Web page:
Most restaurants and shops use Cafe Du Monde coffee when making Vietnamese coffee. However, the coffee brand isn’t pure coffee. It is laced with the chicory herb root. The use of chicory came about during the second war 11. The economy was tough, and beverages like coffee still had to exist. As a result, chicory root increased the coffee supply. People became used to the chicory flavor, and it became a preference for many up to date.

For Vietnamese coffee, we recommend you opt for Cafe Du Monde or Trung Nguyen coffee beans for a legit Vietnamese coffee experience. In addition, you can use any dark-roasted Robusta coffee beans.

History of Vietnamese Coffee

The history of coffee in Vietnam dates back to 1857 when French missionaries first introduced it. The French catholic missionaries brought the Arabica coffee plant to Vietnam with the hope of starting a small-scale venture. Although their quest was successful, the Robusta bean made its way into Vietnam in the early 1900s.

Generally, the Vietnamese owe the availability of their coffee ingredients to the French. However, Vietnamese coffee is a creation of the Vietnamese. The invention uses medium to coarse dark roast coffee grounds, a small metal Vietnamese drip filter, and sweetened condensed milk.

Vietnamese coffee is either served hot or cold. For hot Vietnamese coffee, Vietnamese add hot water to the Phin, which slowly drips into a glass or cup. Sweet condensed milk is then added to the mixture. For iced Vietnamese coffee, hot water is put into the Phin and collected in a glass filled with ice cubes. Sweetened condensed milk is added to the mixture to form Vietnamese iced coffee.

Vietnamese Coffee Variations

The most popular Vietnamese coffee variation is the cà phê sữa đá, which is iced Vietnamese coffee served with sweetened condensed milk. Other Vietnamese coffee variations include:

  • Den nong – Hot black coffee
  • Den da – Iced black coffee
  • Ca Phe Sua nong – Hot coffee with condensed milk
  • Ca Phe dua – Coconut coffee
  • Bac Xiu – Hot or iced milk mixed with some coffee
  • Egg coffee or Ca Phe Trung – made with brewed coffee, condensed milk, chicken egg yolk
  • Sua Chua Ca Phe – Vietnamese yogurt coffee

These are just a few best Vietnamese coffee variations to try out.

Where Can You Buy Brewed Vietnamese Coffee?

If you’re looking to enjoy some brewed Vietnamese coffee, you can find it in the following places:

How to Make Vietnamese Coffee

First and foremost, to brew Vietnamese coffee, you’ll need a Vietnamese coffee filter, condensed milk, hot water, and French roast coffee grounds. After getting all the requirements, pre-heat the filter by running some hot water. Get rid of excess water in the filter and add medium-coarse coffee grounds.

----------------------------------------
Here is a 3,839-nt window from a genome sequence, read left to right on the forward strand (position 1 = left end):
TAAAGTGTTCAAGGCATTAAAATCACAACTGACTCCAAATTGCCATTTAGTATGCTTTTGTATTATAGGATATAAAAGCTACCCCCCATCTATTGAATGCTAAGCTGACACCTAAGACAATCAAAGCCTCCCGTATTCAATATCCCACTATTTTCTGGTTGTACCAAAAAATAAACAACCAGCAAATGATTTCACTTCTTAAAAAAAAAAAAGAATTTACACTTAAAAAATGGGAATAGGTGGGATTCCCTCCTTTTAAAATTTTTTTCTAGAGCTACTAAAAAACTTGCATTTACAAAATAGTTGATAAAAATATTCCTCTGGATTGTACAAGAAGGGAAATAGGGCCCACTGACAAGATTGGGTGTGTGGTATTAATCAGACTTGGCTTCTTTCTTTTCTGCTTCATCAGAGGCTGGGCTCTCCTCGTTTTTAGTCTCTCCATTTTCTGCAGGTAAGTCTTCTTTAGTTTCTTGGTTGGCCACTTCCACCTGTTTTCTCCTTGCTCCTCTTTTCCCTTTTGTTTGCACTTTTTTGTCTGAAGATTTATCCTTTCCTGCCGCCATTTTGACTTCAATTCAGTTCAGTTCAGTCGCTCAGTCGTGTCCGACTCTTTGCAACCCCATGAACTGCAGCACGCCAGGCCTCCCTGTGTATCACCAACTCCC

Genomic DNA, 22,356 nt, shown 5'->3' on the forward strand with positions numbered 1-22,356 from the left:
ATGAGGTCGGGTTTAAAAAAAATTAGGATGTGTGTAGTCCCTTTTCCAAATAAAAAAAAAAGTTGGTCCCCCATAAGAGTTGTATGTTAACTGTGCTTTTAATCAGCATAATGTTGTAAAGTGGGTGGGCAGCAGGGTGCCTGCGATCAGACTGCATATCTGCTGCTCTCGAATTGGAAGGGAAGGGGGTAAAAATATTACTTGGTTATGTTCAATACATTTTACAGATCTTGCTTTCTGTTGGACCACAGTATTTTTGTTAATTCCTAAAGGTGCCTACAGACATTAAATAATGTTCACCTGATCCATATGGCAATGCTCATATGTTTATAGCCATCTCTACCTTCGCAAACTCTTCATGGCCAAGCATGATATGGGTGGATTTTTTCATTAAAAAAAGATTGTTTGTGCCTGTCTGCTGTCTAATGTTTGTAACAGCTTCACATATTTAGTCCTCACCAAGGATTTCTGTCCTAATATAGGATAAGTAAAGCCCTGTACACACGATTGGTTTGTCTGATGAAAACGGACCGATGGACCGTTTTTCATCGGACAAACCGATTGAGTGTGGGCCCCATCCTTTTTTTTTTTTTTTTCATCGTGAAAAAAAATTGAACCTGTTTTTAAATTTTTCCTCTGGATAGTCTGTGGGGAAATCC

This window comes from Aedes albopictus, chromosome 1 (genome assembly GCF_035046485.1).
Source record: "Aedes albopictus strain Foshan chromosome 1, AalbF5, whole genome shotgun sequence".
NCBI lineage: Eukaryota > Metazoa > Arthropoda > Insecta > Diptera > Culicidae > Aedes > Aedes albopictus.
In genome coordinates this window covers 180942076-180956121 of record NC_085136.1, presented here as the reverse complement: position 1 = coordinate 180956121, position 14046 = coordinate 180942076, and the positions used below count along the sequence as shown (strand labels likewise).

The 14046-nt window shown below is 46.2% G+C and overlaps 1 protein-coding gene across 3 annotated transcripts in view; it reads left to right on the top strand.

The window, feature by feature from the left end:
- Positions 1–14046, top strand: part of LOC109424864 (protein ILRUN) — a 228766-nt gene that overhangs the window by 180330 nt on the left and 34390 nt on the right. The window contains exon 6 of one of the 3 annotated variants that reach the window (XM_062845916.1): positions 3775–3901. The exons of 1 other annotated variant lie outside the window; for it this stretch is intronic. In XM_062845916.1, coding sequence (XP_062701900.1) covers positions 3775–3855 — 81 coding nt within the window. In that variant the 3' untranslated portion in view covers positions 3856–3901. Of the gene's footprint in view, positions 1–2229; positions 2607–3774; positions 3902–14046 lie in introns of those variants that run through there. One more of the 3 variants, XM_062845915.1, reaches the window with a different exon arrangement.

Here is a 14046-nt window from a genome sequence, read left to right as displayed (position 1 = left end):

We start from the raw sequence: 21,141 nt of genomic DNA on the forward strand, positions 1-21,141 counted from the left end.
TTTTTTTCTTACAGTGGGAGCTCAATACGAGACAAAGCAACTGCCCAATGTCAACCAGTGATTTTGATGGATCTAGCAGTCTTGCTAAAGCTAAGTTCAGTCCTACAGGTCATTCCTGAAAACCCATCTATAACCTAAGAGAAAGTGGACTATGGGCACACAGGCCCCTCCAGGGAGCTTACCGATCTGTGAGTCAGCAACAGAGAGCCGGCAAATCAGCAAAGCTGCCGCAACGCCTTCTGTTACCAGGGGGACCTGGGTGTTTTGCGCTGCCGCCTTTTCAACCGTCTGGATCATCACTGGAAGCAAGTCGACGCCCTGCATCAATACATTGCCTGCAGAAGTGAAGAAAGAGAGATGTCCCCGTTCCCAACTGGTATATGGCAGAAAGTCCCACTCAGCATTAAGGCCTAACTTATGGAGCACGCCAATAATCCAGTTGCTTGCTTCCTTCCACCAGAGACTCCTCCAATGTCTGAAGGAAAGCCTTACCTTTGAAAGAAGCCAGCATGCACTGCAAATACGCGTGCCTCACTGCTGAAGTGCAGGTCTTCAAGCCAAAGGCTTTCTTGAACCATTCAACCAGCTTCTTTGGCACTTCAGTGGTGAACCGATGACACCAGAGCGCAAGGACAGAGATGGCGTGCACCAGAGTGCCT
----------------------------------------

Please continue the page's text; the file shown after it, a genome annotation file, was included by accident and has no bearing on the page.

Insert the metal filter on your coffee grounds, then push it down and twist it until there’s some resistance—the amount of pressure you use determines your final brew. Place the Phin on the glass, then add some hot water to the Phin. 

Wait for the coffee grounds to expand, then fill the Phin with hot water to the brim. Brew the coffee for three-five minutes until all the water has dripped through the filter to the glass. Lastly, add sweetened condensed milk to the glass.

Vietnamese Coffee (Cà Phê Sữa Đá)

Here's a detailed step-by-step guide on how to make Vietnamese coffee (Ca Phe Sua Da).
5 from 8 votes
Prep Time 5 mins
Cook Time 5 mins
Total Time 10 mins
Course Breakfast, Drinks
Cuisine Vietnamese
Servings 1
Calories 32 kcal

Equipment

  • Vietnamese coffee filter
  • Coffee mug
  • Electric kettle

Ingredients
  

  • 2 tsp sweetened condensed milk
  • 4 tsp Trung Nguyen coffee or Cafe Du Monde coffee or any quality French roast coffee
  • 1 cup of boiling water

Instructions
 

  • Boil some water using the electric kettle.
  • Preheat the coffee filter and the mug by running some hot boiling water through them. Allow the boiling water to sit for 60 to 90 seconds to cool to a temperature range between 195 to 205 degrees Fahrenheit. Boiling water will burn the coffee grounds leading to bitter or burnt coffee.
  • Remove the coffee filter and put four teaspoons of Cafe Du Monde or your choice of coffee into the Phin. Use medium to coarse-ground coffee.
  • Gently place the filter on the coffee grounds and twist it until it stops. Give it another twist that's less than 1/8 of a turn. The level of twisting affects your final brew. A loose filter will result in runny brown water, while a tight filter will result in nothing - no coffee will drip.
  • Place the Phin on the coffee mug, then pour some water to wet the coffee grounds and allow them to expand. This helps remove small coffee grounds that might have made it through the coffee filter.
  • Fill the Phin with hot water nearly up to the brim and cover it with a lid. Let the coffee drip into the mug for three to five minutes.
  • Add two teaspoons of sweetened condensed milk to the brewed coffee. The amount of condensed milk you add depends on your preference. If you like your coffee sweeter, add more condensed milk
  • For iced coffee, allow the mixture to cool a bit, then pour it into a glass with ice.

Nutrition

Calories: 32kcalCarbohydrates: 5g
Keyword ca phe sua da, vietnamese coffee
Tried this recipe?Let us know how it was!

Wrap Up

Vietnamese coffee is the perfect treat for coffee lovers. If you haven’t already tried it, you’re missing out on a delight big time. Try out our Vietnamese coffee recipe to have a flavor-packed cup of caffeine every time. The sweetened condensed milk used to make Vietnamese coffee is definitely a game-changer.

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Cassie brings decades of experience to the Kitchen Community. She is a noted chef and avid gardener. Her new book "Healthy Eating Through the Garden" will be released shortly. When not writing or speaking about food and gardens Cassie can be found puttering around farmer's markets and greenhouses looking for the next great idea.